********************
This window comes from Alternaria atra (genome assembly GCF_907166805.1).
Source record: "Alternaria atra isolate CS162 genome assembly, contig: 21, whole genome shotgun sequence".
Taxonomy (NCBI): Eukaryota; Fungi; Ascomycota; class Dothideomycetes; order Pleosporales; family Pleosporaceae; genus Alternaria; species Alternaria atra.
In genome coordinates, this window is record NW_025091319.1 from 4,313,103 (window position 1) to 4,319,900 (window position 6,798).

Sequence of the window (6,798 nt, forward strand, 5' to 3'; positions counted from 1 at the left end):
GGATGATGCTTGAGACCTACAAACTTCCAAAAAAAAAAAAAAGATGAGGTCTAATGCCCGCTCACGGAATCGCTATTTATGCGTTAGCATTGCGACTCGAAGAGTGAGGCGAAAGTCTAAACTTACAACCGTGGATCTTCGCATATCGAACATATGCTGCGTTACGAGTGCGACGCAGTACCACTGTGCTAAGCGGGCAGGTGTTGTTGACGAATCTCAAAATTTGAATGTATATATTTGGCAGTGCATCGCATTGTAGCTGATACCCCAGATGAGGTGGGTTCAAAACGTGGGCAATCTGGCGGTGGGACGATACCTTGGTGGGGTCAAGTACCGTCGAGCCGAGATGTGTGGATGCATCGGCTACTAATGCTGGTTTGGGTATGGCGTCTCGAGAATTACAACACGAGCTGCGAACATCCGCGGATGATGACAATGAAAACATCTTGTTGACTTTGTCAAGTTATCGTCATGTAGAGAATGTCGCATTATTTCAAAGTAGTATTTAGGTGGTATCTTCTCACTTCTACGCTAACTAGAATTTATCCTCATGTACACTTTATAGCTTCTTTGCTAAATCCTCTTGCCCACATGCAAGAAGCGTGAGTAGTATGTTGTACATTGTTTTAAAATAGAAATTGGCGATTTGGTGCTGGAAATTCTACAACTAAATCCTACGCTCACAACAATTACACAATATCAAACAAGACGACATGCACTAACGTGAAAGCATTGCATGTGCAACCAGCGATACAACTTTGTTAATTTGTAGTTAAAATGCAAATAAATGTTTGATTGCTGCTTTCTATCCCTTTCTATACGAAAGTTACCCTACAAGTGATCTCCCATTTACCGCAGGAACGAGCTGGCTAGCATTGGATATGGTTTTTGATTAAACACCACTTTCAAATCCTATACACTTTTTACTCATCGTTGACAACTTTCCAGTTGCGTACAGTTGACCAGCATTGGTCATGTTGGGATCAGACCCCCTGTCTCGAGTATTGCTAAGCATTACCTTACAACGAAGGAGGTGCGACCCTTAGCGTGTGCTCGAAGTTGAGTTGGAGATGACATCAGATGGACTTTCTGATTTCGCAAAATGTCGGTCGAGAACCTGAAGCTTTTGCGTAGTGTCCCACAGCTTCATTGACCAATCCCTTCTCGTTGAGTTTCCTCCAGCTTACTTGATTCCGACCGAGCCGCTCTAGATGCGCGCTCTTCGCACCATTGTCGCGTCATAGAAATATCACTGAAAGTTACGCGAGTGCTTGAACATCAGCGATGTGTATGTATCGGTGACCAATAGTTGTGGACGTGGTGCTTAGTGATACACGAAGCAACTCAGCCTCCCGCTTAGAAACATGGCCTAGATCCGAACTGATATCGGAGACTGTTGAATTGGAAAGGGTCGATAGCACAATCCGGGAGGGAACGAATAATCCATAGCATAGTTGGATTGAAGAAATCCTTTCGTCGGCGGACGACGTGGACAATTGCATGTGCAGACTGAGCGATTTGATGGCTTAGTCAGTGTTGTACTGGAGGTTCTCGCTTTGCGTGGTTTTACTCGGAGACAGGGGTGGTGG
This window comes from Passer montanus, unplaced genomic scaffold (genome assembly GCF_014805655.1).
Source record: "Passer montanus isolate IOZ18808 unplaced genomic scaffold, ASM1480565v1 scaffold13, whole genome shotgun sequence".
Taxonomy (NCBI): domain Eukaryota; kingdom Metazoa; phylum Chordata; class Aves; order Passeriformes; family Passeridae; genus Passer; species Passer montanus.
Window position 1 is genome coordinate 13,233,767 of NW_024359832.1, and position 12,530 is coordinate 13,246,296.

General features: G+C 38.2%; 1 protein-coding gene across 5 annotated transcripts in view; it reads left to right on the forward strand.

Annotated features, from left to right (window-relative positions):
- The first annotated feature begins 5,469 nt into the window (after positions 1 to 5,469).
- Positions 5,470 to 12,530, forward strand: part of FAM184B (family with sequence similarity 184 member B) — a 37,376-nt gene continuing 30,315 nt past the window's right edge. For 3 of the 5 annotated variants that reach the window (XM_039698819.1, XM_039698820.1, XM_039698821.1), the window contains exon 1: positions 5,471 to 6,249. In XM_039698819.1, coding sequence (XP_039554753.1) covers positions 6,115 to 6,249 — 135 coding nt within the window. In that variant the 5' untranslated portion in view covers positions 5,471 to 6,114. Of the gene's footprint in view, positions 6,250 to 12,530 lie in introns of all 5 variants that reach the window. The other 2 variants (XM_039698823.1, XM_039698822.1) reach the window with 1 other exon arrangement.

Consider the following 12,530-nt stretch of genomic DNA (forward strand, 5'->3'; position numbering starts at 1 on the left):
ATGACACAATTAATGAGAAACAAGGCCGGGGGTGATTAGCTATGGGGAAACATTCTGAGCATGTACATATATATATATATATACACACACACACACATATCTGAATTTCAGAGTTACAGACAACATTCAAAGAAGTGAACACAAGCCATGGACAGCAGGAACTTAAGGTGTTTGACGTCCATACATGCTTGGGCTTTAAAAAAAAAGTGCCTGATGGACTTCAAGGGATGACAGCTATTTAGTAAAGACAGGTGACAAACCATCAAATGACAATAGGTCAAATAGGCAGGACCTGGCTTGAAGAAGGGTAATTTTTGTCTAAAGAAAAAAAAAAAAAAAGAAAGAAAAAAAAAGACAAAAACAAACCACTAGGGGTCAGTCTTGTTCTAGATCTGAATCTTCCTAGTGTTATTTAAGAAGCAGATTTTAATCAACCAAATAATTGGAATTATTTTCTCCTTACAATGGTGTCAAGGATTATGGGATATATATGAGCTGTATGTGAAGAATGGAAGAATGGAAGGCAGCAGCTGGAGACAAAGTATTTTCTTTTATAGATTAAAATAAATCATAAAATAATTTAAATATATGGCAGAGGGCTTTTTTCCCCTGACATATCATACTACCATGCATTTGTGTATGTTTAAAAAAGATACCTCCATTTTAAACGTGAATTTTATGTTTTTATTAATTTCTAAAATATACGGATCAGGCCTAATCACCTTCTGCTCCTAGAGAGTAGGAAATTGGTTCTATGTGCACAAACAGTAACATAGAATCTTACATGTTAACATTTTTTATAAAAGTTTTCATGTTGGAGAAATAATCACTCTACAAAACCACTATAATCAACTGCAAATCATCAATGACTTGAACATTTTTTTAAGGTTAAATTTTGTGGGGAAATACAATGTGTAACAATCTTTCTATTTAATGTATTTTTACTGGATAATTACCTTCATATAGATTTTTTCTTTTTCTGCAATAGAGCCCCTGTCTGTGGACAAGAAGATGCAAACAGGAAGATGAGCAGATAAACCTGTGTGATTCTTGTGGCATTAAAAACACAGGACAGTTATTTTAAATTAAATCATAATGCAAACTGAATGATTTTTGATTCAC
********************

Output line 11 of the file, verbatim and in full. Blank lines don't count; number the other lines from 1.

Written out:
General features: G+C 38.2%; 1 protein-coding gene across 5 annotated transcripts in view; it reads left to right on the forward strand.